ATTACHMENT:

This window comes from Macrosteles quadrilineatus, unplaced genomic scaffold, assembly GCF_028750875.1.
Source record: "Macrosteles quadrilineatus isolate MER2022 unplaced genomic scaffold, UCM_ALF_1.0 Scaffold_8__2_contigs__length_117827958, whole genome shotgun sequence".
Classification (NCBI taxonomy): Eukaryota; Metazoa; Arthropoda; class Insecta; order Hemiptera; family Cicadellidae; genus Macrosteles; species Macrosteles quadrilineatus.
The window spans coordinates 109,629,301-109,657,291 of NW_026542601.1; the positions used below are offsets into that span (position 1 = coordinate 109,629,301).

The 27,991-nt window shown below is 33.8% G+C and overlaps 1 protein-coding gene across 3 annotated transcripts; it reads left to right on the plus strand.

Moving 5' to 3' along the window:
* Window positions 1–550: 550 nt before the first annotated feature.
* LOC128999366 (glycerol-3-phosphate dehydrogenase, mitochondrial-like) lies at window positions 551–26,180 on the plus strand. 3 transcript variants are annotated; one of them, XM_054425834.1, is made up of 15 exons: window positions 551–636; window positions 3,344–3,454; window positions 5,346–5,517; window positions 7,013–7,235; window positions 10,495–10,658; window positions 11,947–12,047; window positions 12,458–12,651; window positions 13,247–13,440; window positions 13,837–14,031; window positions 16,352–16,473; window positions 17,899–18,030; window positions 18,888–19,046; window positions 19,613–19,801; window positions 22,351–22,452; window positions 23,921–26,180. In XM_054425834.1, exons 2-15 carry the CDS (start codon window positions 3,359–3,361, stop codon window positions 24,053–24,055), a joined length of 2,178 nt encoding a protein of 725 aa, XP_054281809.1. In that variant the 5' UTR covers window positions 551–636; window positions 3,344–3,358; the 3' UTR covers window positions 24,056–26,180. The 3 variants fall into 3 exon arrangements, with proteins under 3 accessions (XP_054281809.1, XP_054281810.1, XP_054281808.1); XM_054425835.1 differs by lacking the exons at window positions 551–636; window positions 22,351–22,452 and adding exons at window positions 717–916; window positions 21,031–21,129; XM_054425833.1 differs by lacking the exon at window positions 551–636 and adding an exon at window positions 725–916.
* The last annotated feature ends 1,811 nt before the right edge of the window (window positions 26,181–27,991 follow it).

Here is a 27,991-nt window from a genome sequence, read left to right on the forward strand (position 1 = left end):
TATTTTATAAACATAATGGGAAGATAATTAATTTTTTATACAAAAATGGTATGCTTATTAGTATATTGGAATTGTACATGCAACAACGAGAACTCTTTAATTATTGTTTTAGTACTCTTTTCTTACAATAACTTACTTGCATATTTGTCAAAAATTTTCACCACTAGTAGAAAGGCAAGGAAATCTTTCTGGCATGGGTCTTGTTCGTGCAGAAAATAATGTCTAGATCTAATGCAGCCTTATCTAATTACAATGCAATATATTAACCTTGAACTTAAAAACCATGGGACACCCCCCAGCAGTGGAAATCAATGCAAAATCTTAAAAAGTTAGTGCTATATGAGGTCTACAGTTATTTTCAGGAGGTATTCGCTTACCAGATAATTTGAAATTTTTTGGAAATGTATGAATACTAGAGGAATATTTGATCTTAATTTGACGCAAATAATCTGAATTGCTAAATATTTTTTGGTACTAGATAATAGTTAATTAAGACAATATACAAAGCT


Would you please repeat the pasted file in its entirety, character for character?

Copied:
This window comes from Macrosteles quadrilineatus, unplaced genomic scaffold, assembly GCF_028750875.1.
Source record: "Macrosteles quadrilineatus isolate MER2022 unplaced genomic scaffold, UCM_ALF_1.0 Scaffold_8__2_contigs__length_117827958, whole genome shotgun sequence".
Classification (NCBI taxonomy): Eukaryota; Metazoa; Arthropoda; class Insecta; order Hemiptera; family Cicadellidae; genus Macrosteles; species Macrosteles quadrilineatus.
The window spans coordinates 109,629,301-109,657,291 of NW_026542601.1; the positions used below are offsets into that span (position 1 = coordinate 109,629,301).

The 27,991-nt window shown below is 33.8% G+C and overlaps 1 protein-coding gene across 3 annotated transcripts; it reads left to right on the plus strand.

Moving 5' to 3' along the window:
* Window positions 1–550: 550 nt before the first annotated feature.
* LOC128999366 (glycerol-3-phosphate dehydrogenase, mitochondrial-like) lies at window positions 551–26,180 on the plus strand. 3 transcript variants are annotated; one of them, XM_054425834.1, is made up of 15 exons: window positions 551–636; window positions 3,344–3,454; window positions 5,346–5,517; window positions 7,013–7,235; window positions 10,495–10,658; window positions 11,947–12,047; window positions 12,458–12,651; window positions 13,247–13,440; window positions 13,837–14,031; window positions 16,352–16,473; window positions 17,899–18,030; window positions 18,888–19,046; window positions 19,613–19,801; window positions 22,351–22,452; window positions 23,921–26,180. In XM_054425834.1, exons 2-15 carry the CDS (start codon window positions 3,359–3,361, stop codon window positions 24,053–24,055), a joined length of 2,178 nt encoding a protein of 725 aa, XP_054281809.1. In that variant the 5' UTR covers window positions 551–636; window positions 3,344–3,358; the 3' UTR covers window positions 24,056–26,180. The 3 variants fall into 3 exon arrangements, with proteins under 3 accessions (XP_054281809.1, XP_054281810.1, XP_054281808.1); XM_054425835.1 differs by lacking the exons at window positions 551–636; window positions 22,351–22,452 and adding exons at window positions 717–916; window positions 21,031–21,129; XM_054425833.1 differs by lacking the exon at window positions 551–636 and adding an exon at window positions 725–916.
* The last annotated feature ends 1,811 nt before the right edge of the window (window positions 26,181–27,991 follow it).

Here is a 27,991-nt window from a genome sequence, read left to right on the forward strand (position 1 = left end):
TATTTTATAAACATAATGGGAAGATAATTAATTTTTTATACAAAAATGGTATGCTTATTAGTATATTGGAATTGTACATGCAACAACGAGAACTCTTTAATTATTGTTTTAGTACTCTTTTCTTACAATAACTTACTTGCATATTTGTCAAAAATTTTCACCACTAGTAGAAAGGCAAGGAAATCTTTCTGGCATGGGTCTTGTTCGTGCAGAAAATAATGTCTAGATCTAATGCAGCCTTATCTAATTACAATGCAATATATTAACCTTGAACTTAAAAACCATGGGACACCCCCCAGCAGTGGAAATCAATGCAAAATCTTAAAAAGTTAGTGCTATATGAGGTCTACAGTTATTTTCAGGAGGTATTCGCTTACCAGATAATTTGAAATTTTTTGGAAATGTATGAATACTAGAGGAATATTTGATCTTAATTTGACGCAAATAATCTGAATTGCTAAATATTTTTTGGTACTAGATAATAGTTAATTAAGACAATATACAAAGCT